Ordinary Time: October 3rd
Thursday of the Twenty-Sixth Week of Ordinary Time
Old Calendar: St. Theresa of the Child Jesus, virgin; St. Gerard of Brogne, abbot (Hist)
According to the 1962 Missal of Bl. John XXIII the Extraordinary Form of the Roman Rite, today is the feast of St. Theresa of the Child Jesus. Her feast in the Ordinary Form of the Roman Rite is celebrated on October 1. Historically it is the feast of St. Gerard of Brogne who was born in the county of Namur. He trained for the army, as a page of the count of Namur he was sent on a special mission to the French court. He stayed in France and joined the Benedictines of St. Denis. After some eleven years he was ordained priest, and left for Belgium in order to found a new abbey on his own estate of Brogne. He was its abbot for twenty-two years and during that period was instrumental in introducing St. Benedict's Rule into numerous houses in Flanders, Lorraine and Champagne. He was noted for his engaging sweetness of temper.
St. Gerard of Brogne
St. Gerard entered this world blessed with the advantages of noble birth and a naturally pleasing disposition which made him universally liked, yet he saw through the emptiness of a worldly life. Upon returning from a hunting trip one day, he retreated to a chapel, where he sighed, "How happy are they who have no other obligation but to praise the Lord night and day, and who live always in His presence." St. Gerard had a vision in which St. Peter asked him to bring the relics of St. Eugenius to Brogne, Belgium. Upon completing this task, St. Gerard entered into religious life at the monastery of Saint-Denis, where he was later elevated to the priesthood. After founding an abbey of monks on his own estate at Brogne, the Saint set up a cell for himself near the church so he could live a life of reclusion. He was not allowed to remain a recluse for long though. God soon called him to reform the abbey of St. Ghislain, where the monks would expose the relics of their founder in exchange for money. Due to his success there St. Gerard was later given the commission to reform all the abbeys in Flanders. For nearly twenty years, he labored for their reformation by the Rule of St. Benedict. Toward the end of his life, St. Gerard made one last general visit to each of the monasteries under his direction, then retired to his cell at Brogne to prepare for his death.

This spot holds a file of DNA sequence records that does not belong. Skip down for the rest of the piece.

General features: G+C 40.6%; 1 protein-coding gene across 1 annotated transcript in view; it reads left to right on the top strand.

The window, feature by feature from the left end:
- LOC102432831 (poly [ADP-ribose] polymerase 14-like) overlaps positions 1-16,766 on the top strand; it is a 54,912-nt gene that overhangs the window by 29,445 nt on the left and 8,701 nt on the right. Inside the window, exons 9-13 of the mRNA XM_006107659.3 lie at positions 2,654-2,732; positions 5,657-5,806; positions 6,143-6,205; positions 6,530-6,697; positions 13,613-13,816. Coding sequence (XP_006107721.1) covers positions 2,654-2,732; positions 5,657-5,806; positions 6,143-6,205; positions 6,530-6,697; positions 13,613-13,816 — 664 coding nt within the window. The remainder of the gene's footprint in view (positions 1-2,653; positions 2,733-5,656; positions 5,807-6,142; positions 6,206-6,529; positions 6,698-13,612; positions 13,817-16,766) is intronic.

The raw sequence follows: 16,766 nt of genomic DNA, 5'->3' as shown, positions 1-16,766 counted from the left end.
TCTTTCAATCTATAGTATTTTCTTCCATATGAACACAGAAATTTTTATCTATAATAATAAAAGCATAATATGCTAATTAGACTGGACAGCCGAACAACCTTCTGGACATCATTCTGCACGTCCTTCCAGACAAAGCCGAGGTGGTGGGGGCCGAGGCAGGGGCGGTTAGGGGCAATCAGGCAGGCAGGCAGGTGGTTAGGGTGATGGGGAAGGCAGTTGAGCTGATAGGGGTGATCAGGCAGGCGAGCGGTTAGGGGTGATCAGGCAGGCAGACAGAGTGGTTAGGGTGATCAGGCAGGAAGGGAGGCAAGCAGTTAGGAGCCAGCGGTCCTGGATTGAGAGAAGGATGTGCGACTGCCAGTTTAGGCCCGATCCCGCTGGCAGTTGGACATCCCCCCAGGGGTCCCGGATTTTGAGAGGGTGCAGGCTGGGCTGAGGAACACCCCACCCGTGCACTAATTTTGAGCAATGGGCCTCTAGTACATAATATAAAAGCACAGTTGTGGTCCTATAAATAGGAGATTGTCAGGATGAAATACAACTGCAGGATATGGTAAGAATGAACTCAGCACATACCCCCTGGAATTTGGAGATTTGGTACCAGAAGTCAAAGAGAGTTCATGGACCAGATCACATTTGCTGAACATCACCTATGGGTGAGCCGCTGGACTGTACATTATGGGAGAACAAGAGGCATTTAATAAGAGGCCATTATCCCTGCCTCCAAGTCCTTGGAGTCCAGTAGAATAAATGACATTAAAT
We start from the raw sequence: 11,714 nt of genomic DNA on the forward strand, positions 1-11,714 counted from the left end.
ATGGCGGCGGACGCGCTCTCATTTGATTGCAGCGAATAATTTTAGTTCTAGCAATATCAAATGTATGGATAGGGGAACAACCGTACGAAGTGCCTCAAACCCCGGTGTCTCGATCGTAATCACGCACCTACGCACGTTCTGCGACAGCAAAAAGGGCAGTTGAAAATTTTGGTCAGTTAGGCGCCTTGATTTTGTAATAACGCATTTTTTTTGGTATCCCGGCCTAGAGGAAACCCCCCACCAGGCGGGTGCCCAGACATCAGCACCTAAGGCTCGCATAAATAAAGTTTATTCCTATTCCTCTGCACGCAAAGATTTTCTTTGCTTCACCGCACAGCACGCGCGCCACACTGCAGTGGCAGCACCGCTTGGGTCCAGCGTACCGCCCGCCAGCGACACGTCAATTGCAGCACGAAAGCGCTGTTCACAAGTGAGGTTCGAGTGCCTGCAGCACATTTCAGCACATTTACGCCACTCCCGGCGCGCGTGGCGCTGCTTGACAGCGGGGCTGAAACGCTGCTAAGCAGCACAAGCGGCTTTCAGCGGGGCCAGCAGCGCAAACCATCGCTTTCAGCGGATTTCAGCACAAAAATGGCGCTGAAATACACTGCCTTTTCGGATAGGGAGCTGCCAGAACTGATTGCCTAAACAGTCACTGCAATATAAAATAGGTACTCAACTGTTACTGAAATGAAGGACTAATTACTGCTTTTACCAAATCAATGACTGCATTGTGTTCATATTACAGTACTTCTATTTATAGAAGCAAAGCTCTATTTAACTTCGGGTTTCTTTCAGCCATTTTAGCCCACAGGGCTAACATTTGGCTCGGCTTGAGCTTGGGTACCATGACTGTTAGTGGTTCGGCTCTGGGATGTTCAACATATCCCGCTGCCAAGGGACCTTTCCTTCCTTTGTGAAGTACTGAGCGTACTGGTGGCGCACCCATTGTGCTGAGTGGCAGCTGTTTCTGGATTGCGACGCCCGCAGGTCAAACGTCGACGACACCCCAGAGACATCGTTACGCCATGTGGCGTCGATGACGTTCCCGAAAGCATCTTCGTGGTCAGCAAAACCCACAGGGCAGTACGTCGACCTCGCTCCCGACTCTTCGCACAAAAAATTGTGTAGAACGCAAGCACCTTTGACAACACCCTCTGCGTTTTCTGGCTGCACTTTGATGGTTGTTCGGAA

An appeal from our founder, Dr. Jeffrey Mirus:
Dear reader: If you found the information on this page helpful in your pursuit of a better Catholic life, please support our work with a donation. Your donation will help us reach seven million Truth-seeking readers worldwide this year. Thank you!
Our Fall Campaign
Progress toward our year-end goal ($162,395 to go):